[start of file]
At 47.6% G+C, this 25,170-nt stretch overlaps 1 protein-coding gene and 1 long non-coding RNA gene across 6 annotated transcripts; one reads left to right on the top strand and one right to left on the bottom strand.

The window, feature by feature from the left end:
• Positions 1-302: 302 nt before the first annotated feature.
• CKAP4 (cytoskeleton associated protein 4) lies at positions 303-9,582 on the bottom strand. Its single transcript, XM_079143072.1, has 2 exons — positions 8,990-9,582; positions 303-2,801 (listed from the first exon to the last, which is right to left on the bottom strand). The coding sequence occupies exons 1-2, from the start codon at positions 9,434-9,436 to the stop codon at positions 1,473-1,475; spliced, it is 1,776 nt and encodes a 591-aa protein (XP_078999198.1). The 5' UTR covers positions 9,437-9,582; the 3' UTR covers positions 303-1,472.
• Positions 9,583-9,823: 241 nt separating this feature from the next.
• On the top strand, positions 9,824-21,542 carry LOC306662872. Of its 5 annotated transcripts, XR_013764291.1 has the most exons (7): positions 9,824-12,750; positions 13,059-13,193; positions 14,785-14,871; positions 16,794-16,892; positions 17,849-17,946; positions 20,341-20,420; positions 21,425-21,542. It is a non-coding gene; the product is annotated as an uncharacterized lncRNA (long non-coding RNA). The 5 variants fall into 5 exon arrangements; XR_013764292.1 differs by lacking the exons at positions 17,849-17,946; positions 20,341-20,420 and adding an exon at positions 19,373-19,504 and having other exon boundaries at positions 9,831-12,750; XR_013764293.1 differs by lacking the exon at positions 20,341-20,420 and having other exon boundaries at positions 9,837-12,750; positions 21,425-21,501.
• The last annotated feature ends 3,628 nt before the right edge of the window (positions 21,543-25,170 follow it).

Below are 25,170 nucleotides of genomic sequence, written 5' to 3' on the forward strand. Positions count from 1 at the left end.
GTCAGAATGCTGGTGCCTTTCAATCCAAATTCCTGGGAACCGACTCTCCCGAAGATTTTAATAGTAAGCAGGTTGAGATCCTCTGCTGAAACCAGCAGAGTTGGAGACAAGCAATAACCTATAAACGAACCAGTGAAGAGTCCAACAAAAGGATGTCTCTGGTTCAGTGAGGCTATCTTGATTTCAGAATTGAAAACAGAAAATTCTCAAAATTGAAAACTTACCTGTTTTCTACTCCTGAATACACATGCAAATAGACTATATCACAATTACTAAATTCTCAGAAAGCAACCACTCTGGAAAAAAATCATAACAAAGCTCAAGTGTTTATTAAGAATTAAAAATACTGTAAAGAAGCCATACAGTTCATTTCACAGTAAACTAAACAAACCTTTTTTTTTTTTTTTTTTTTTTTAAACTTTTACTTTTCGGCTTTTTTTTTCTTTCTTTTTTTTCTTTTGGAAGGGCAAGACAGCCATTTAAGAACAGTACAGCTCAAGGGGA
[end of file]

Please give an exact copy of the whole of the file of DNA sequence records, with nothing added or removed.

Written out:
At 47.6% G+C, this 25,170-nt stretch overlaps 1 protein-coding gene and 1 long non-coding RNA gene across 6 annotated transcripts; one reads left to right on the top strand and one right to left on the bottom strand.

The window, feature by feature from the left end:
• Positions 1-302: 302 nt before the first annotated feature.
• CKAP4 (cytoskeleton associated protein 4) lies at positions 303-9,582 on the bottom strand. Its single transcript, XM_079143072.1, has 2 exons — positions 8,990-9,582; positions 303-2,801 (listed from the first exon to the last, which is right to left on the bottom strand). The coding sequence occupies exons 1-2, from the start codon at positions 9,434-9,436 to the stop codon at positions 1,473-1,475; spliced, it is 1,776 nt and encodes a 591-aa protein (XP_078999198.1). The 5' UTR covers positions 9,437-9,582; the 3' UTR covers positions 303-1,472.
• Positions 9,583-9,823: 241 nt separating this feature from the next.
• On the top strand, positions 9,824-21,542 carry LOC306662872. Of its 5 annotated transcripts, XR_013764291.1 has the most exons (7): positions 9,824-12,750; positions 13,059-13,193; positions 14,785-14,871; positions 16,794-16,892; positions 17,849-17,946; positions 20,341-20,420; positions 21,425-21,542. It is a non-coding gene; the product is annotated as an uncharacterized lncRNA (long non-coding RNA). The 5 variants fall into 5 exon arrangements; XR_013764292.1 differs by lacking the exons at positions 17,849-17,946; positions 20,341-20,420 and adding an exon at positions 19,373-19,504 and having other exon boundaries at positions 9,831-12,750; XR_013764293.1 differs by lacking the exon at positions 20,341-20,420 and having other exon boundaries at positions 9,837-12,750; positions 21,425-21,501.
• The last annotated feature ends 3,628 nt before the right edge of the window (positions 21,543-25,170 follow it).

Below are 25,170 nucleotides of genomic sequence, written 5' to 3' on the forward strand. Positions count from 1 at the left end.
GTCAGAATGCTGGTGCCTTTCAATCCAAATTCCTGGGAACCGACTCTCCCGAAGATTTTAATAGTAAGCAGGTTGAGATCCTCTGCTGAAACCAGCAGAGTTGGAGACAAGCAATAACCTATAAACGAACCAGTGAAGAGTCCAACAAAAGGATGTCTCTGGTTCAGTGAGGCTATCTTGATTTCAGAATTGAAAACAGAAAATTCTCAAAATTGAAAACTTACCTGTTTTCTACTCCTGAATACACATGCAAATAGACTATATCACAATTACTAAATTCTCAGAAAGCAACCACTCTGGAAAAAAATCATAACAAAGCTCAAGTGTTTATTAAGAATTAAAAATACTGTAAAGAAGCCATACAGTTCATTTCACAGTAAACTAAACAAACCTTTTTTTTTTTTTTTTTTTTTTTAAACTTTTACTTTTCGGCTTTTTTTTTCTTTCTTTTTTTTCTTTTGGAAGGGCAAGACAGCCATTTAAGAACAGTACAGCTCAAGGGGA